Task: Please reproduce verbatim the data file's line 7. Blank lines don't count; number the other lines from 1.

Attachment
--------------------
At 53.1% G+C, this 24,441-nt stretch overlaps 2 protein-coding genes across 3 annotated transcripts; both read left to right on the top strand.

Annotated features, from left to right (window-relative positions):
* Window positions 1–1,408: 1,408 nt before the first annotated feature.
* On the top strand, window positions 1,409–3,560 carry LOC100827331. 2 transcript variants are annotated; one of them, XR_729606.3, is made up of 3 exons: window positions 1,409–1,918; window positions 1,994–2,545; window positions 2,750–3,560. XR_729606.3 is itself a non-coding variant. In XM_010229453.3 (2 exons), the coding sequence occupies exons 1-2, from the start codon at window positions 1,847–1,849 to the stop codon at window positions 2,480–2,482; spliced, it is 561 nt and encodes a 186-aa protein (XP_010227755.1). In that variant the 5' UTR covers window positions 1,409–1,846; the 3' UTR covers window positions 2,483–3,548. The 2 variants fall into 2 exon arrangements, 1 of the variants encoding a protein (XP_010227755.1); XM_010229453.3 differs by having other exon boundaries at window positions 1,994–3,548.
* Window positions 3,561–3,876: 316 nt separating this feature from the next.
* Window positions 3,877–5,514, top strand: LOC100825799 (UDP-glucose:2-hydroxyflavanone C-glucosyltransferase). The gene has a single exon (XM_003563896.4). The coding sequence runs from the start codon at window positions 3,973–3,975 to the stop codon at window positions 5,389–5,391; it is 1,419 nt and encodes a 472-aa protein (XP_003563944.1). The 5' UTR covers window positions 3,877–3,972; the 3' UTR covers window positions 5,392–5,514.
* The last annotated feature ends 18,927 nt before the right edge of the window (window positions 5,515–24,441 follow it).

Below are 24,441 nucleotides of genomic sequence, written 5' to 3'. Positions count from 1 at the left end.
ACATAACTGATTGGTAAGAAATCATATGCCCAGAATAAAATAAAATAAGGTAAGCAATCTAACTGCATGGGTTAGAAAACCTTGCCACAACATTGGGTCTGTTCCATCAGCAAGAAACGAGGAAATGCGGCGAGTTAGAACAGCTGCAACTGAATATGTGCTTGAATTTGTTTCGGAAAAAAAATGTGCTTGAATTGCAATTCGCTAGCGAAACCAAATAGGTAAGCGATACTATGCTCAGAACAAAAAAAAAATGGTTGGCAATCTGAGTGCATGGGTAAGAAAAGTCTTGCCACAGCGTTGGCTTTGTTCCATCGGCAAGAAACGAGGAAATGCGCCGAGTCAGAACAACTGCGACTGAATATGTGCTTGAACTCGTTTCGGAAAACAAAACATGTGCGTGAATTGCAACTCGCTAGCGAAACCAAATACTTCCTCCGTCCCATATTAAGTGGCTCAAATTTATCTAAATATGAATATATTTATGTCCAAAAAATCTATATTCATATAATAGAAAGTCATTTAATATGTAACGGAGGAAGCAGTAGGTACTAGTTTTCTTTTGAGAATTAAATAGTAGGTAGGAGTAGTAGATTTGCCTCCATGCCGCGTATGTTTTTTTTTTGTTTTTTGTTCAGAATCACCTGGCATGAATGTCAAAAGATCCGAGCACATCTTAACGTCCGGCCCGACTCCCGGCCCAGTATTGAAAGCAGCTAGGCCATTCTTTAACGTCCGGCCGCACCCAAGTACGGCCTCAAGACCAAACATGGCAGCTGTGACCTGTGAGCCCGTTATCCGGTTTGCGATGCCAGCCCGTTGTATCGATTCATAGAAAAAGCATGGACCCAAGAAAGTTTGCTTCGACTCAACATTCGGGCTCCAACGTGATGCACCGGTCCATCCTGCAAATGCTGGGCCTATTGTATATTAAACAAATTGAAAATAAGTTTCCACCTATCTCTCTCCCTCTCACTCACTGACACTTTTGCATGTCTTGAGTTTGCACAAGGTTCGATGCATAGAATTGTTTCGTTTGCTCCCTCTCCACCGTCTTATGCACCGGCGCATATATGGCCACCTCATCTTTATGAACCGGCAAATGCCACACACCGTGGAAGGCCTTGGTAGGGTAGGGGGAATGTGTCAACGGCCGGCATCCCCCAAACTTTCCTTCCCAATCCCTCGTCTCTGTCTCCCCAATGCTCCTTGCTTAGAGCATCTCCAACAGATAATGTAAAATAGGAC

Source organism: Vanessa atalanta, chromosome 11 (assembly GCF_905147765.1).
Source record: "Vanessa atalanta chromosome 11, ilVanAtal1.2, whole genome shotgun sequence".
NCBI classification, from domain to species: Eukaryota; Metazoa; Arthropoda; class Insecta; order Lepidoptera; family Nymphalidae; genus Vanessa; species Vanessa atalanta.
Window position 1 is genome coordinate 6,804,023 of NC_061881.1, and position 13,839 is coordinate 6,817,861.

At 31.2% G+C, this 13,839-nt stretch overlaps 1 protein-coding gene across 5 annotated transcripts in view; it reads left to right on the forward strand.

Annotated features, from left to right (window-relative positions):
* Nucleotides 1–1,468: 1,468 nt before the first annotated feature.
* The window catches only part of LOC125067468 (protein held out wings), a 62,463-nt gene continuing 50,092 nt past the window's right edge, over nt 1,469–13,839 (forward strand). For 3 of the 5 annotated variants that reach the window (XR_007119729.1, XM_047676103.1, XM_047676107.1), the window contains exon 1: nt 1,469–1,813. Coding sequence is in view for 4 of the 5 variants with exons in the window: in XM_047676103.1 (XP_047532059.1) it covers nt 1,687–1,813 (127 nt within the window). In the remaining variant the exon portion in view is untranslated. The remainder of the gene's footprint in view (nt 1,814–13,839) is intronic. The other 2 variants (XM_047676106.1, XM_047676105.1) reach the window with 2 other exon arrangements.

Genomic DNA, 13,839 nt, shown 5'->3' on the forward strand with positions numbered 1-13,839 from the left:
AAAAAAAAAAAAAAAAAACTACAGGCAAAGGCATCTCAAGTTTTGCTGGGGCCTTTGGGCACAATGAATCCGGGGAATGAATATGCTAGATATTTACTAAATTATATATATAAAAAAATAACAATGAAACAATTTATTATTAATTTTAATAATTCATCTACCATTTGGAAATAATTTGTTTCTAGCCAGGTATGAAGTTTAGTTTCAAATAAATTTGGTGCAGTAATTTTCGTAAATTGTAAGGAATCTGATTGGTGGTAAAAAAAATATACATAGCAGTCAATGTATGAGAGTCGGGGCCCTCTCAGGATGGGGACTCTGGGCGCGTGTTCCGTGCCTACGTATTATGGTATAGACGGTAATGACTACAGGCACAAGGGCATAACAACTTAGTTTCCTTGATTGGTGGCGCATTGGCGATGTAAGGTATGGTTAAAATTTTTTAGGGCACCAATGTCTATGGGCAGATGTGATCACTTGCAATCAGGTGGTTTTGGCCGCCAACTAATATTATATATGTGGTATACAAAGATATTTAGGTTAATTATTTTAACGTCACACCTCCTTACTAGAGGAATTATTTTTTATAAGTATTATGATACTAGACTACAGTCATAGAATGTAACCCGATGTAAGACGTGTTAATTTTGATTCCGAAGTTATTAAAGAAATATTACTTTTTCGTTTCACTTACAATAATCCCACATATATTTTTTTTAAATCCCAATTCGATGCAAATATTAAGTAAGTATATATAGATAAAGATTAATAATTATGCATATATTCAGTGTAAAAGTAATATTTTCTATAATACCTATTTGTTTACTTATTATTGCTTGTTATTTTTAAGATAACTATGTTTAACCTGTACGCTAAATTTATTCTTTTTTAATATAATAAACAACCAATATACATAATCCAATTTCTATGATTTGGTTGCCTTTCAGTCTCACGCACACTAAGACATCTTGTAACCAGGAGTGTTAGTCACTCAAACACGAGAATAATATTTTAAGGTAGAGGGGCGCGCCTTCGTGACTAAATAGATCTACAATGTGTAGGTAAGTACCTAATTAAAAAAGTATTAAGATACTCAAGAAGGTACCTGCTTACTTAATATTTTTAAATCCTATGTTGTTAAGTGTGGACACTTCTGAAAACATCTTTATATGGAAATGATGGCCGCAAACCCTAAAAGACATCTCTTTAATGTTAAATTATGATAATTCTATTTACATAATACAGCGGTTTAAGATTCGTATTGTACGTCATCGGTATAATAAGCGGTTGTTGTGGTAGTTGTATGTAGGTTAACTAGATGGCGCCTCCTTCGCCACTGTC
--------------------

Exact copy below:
* The last annotated feature ends 18,927 nt before the right edge of the window (window positions 5,515–24,441 follow it).